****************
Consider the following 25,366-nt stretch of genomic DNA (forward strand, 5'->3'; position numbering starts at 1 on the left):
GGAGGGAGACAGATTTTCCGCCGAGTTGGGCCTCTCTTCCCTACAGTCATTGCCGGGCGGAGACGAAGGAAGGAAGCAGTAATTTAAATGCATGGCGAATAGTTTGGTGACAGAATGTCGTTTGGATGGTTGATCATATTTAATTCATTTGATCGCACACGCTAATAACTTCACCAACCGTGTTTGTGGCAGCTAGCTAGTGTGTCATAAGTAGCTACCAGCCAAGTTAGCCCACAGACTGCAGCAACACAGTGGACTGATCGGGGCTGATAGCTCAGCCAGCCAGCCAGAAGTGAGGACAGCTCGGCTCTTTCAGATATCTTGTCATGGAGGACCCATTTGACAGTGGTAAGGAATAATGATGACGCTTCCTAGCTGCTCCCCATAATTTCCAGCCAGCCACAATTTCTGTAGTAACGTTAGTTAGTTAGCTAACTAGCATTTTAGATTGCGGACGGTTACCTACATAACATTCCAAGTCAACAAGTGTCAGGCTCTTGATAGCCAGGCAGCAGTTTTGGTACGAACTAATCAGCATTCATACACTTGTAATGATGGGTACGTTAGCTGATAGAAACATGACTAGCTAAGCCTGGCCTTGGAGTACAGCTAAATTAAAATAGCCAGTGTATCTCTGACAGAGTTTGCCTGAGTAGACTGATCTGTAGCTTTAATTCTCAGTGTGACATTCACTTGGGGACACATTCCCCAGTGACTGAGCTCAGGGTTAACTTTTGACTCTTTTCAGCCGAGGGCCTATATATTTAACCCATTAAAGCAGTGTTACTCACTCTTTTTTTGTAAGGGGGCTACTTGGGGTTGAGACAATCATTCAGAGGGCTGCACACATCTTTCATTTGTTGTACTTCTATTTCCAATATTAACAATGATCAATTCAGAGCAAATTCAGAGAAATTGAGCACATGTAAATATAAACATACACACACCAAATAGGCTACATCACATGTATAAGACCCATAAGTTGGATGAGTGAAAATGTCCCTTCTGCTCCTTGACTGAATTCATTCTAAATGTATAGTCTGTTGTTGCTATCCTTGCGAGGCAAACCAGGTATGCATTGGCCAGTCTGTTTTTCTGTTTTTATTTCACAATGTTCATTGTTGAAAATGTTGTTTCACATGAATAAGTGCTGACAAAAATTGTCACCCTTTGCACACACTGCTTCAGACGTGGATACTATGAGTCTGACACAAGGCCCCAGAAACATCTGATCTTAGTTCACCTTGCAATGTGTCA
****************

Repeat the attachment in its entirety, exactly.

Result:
Consider the following 25,366-nt stretch of genomic DNA (forward strand, 5'->3'; position numbering starts at 1 on the left):
GGAGGGAGACAGATTTTCCGCCGAGTTGGGCCTCTCTTCCCTACAGTCATTGCCGGGCGGAGACGAAGGAAGGAAGCAGTAATTTAAATGCATGGCGAATAGTTTGGTGACAGAATGTCGTTTGGATGGTTGATCATATTTAATTCATTTGATCGCACACGCTAATAACTTCACCAACCGTGTTTGTGGCAGCTAGCTAGTGTGTCATAAGTAGCTACCAGCCAAGTTAGCCCACAGACTGCAGCAACACAGTGGACTGATCGGGGCTGATAGCTCAGCCAGCCAGCCAGAAGTGAGGACAGCTCGGCTCTTTCAGATATCTTGTCATGGAGGACCCATTTGACAGTGGTAAGGAATAATGATGACGCTTCCTAGCTGCTCCCCATAATTTCCAGCCAGCCACAATTTCTGTAGTAACGTTAGTTAGTTAGCTAACTAGCATTTTAGATTGCGGACGGTTACCTACATAACATTCCAAGTCAACAAGTGTCAGGCTCTTGATAGCCAGGCAGCAGTTTTGGTACGAACTAATCAGCATTCATACACTTGTAATGATGGGTACGTTAGCTGATAGAAACATGACTAGCTAAGCCTGGCCTTGGAGTACAGCTAAATTAAAATAGCCAGTGTATCTCTGACAGAGTTTGCCTGAGTAGACTGATCTGTAGCTTTAATTCTCAGTGTGACATTCACTTGGGGACACATTCCCCAGTGACTGAGCTCAGGGTTAACTTTTGACTCTTTTCAGCCGAGGGCCTATATATTTAACCCATTAAAGCAGTGTTACTCACTCTTTTTTTGTAAGGGGGCTACTTGGGGTTGAGACAATCATTCAGAGGGCTGCACACATCTTTCATTTGTTGTACTTCTATTTCCAATATTAACAATGATCAATTCAGAGCAAATTCAGAGAAATTGAGCACATGTAAATATAAACATACACACACCAAATAGGCTACATCACATGTATAAGACCCATAAGTTGGATGAGTGAAAATGTCCCTTCTGCTCCTTGACTGAATTCATTCTAAATGTATAGTCTGTTGTTGCTATCCTTGCGAGGCAAACCAGGTATGCATTGGCCAGTCTGTTTTTCTGTTTTTATTTCACAATGTTCATTGTTGAAAATGTTGTTTCACATGAATAAGTGCTGACAAAAATTGTCACCCTTTGCACACACTGCTTCAGACGTGGATACTATGAGTCTGACACAAGGCCCCAGAAACATCTGATCTTAGTTCACCTTGCAATGTGTCA